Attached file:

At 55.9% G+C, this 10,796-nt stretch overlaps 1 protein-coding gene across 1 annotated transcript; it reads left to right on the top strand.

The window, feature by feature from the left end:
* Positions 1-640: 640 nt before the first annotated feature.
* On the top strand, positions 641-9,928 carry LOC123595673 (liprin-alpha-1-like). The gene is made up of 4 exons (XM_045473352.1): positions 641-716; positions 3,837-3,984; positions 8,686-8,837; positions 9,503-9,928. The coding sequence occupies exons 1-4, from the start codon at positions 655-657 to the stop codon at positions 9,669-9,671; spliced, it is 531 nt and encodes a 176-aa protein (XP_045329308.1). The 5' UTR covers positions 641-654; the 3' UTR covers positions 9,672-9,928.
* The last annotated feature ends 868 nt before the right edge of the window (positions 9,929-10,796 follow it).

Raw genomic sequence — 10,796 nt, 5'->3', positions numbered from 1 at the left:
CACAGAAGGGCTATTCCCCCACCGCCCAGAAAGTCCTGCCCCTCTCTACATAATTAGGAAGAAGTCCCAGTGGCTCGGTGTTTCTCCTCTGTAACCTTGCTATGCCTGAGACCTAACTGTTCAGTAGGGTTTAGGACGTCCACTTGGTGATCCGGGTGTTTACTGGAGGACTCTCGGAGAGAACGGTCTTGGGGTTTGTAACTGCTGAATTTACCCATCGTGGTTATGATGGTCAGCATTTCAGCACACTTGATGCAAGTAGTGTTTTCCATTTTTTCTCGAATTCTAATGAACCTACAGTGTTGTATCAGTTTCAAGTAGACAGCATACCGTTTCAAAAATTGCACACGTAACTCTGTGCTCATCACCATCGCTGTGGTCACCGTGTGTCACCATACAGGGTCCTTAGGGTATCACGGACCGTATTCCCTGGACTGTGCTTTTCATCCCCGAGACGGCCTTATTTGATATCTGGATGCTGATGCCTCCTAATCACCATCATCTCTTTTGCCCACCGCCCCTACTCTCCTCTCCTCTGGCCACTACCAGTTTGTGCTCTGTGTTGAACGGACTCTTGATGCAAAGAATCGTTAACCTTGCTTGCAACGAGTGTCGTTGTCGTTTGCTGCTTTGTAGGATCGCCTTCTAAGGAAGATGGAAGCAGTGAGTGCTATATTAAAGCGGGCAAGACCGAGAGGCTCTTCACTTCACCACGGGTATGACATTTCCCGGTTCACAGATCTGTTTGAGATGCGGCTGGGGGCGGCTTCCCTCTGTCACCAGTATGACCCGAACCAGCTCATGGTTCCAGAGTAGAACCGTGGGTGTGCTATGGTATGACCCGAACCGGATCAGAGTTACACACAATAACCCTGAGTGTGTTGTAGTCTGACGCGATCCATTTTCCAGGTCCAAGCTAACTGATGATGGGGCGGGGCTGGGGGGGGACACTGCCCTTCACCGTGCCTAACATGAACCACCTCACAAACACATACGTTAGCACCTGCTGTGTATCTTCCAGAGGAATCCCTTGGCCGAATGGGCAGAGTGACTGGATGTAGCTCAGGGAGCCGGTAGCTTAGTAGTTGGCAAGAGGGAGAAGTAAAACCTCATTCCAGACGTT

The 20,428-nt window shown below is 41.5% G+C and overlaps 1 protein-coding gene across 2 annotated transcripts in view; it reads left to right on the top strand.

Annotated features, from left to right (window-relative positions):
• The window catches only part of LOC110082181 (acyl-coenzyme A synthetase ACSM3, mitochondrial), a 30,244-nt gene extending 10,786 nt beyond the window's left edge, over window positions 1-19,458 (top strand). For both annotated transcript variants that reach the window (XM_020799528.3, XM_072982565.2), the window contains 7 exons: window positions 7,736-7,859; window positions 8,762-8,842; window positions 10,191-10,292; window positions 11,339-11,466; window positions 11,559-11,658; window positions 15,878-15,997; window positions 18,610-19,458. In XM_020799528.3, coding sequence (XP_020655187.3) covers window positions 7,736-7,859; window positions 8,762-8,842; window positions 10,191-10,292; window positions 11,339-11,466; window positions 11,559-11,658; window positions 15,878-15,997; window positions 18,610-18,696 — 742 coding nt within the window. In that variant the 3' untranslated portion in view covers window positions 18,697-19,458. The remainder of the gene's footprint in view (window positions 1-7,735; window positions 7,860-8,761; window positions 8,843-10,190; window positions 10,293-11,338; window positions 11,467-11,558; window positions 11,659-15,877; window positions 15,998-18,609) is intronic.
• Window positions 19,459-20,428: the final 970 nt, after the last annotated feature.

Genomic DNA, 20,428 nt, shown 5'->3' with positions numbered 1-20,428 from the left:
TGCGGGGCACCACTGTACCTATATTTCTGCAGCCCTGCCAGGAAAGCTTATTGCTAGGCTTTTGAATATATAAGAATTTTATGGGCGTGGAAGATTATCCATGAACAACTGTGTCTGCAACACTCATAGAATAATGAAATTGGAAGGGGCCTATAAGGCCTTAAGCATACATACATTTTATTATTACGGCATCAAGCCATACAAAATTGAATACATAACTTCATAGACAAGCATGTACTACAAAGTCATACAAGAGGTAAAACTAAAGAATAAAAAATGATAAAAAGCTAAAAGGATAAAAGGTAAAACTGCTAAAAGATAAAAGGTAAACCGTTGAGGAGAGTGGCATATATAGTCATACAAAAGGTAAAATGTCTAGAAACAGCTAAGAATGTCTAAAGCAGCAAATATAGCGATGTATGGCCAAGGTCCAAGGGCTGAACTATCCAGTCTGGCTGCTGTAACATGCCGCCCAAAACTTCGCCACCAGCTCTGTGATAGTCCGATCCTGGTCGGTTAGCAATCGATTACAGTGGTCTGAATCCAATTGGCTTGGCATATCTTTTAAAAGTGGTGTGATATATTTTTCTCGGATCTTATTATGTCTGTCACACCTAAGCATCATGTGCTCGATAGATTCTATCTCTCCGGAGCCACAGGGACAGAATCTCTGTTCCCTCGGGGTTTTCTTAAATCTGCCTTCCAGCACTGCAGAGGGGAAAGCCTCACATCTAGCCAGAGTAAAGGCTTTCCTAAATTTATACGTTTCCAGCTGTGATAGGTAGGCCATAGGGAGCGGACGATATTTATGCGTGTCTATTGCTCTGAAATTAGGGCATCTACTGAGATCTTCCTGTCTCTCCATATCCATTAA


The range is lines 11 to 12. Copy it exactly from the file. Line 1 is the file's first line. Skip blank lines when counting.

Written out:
• Window positions 19,459-20,428: the final 970 nt, after the last annotated feature.

Genomic DNA, 20,428 nt, shown 5'->3' with positions numbered 1-20,428 from the left: